Scrimgeour continues: “Hitler also had severe personality disorder. No wonder he admired May.” This is in the first instance incorrect and secondly untrue and painful. Scrimgeour clearly does not know what he is talking about. In my book [“Karl May a Medical Casebook” Nemsi Books 2006] I have described the medical part of it. The Dissociative Identity Disorder [DID] is treatable and Karl May did not suffer from it after his release from prison to which he would not have been sentenced nowadays. The DID is a reaction to life situation from which there is no escape. As far as Hitler is concerned there is no consent what he suffered from. The general idea is that he was a person with “moral insanity” – that means genuinely and incurably bad. To compare Hitler with Karl May is maligning and cruel considering the vast abyss between their moral make up and polarity of ideas on war and peace. Clearly Scrimgeour does not know what he is talking about.
The discussion presented here by Rob Schmidt could go on and on – the weakness of it is that almost all the participants did not read – by their own admission – Karl May’s original versions themselves. They may have heard of them – but not read them. May I remind them that the first translation of May’s book appeared in the US in 1898? [Taggart M.A.: “Winnetou, the Apache Knight” and: “The Treasure of Nugget Mountain.” Benzinger Brothers USA 1898.]
Nothing could be further the truth than the Rob Schmidt’s statement: “He [i.e. Karl May] never was popular in the States, probably because of his description of the invading white Christian savages.”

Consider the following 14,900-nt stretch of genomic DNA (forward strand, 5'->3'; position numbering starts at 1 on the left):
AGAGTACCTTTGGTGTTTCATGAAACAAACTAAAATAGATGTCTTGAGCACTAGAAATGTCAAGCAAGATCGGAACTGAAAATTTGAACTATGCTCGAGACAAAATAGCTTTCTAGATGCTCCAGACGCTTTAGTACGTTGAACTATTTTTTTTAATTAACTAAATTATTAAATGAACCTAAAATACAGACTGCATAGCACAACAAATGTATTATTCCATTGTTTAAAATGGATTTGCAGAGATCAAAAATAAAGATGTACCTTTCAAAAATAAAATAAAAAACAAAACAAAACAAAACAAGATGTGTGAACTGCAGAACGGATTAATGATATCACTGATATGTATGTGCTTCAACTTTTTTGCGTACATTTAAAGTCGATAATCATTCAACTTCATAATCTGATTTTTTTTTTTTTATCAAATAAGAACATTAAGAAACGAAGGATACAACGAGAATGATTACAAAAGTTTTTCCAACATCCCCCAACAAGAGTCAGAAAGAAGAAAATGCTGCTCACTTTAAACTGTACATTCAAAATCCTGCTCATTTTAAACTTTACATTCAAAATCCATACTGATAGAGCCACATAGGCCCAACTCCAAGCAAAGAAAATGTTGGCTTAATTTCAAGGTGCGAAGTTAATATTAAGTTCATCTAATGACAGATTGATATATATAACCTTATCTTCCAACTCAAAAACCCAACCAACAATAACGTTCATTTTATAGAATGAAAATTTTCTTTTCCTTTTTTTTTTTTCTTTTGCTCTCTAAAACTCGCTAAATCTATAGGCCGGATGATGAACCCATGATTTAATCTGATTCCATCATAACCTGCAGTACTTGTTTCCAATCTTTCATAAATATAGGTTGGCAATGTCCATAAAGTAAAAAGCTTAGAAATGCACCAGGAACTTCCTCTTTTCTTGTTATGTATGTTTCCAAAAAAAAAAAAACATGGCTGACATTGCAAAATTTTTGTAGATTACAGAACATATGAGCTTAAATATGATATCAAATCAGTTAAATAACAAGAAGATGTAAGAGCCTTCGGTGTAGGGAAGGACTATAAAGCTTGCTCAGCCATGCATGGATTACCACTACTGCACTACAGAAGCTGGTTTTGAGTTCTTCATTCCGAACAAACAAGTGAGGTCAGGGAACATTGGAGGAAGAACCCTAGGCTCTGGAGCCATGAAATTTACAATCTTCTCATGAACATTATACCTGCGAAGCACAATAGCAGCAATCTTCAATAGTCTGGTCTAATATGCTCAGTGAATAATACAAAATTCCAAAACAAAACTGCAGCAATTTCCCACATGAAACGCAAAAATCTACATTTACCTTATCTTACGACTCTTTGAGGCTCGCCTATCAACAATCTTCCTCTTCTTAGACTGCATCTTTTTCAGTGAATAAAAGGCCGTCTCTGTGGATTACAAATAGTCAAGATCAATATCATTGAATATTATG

And further Schmidt states: “May reinforced the Euro-American mindset among his readers, whoever they were or are. That includes Germans in general and Hitler in particular.”
The derogatory statement about “Christian savages” could certainly be objected to and debated on the basis that a few fanatics and crooks of Christian education background did not represent the Christian values? The second argument by Schmidt of “Euro-American mindset … in general and Hitler in particular” is a pre-historic Brontosaurus of a thought not worth discussing in the 21st century world of global outlook; it is a throw-back to Nazi times most unfortunately traced to the regrettable article by Klaus Mann from 1940 from the middle of WW2 when the enemy was Nazi Germany. There is none most objectionable statement in the Schmidt’s debate than the following: “Old Shatterhand helps the white man conquer by subduing the ‘bad’ minorities (Indians, Jews) for the greater good.” This is taken out right from the anti-Nazi propaganda of WW2 vintage and attributed wrongly and maliciously to Karl May who fortunately died in 1912 long before the Nazis entered the world scene. It is just the opposite Karl May stood for and expressed in his books – stated in the introduction to “Winnetou I.” – and whoever wrote the words just quoted either did not read the Karl May’s book or is deliberately concealing it.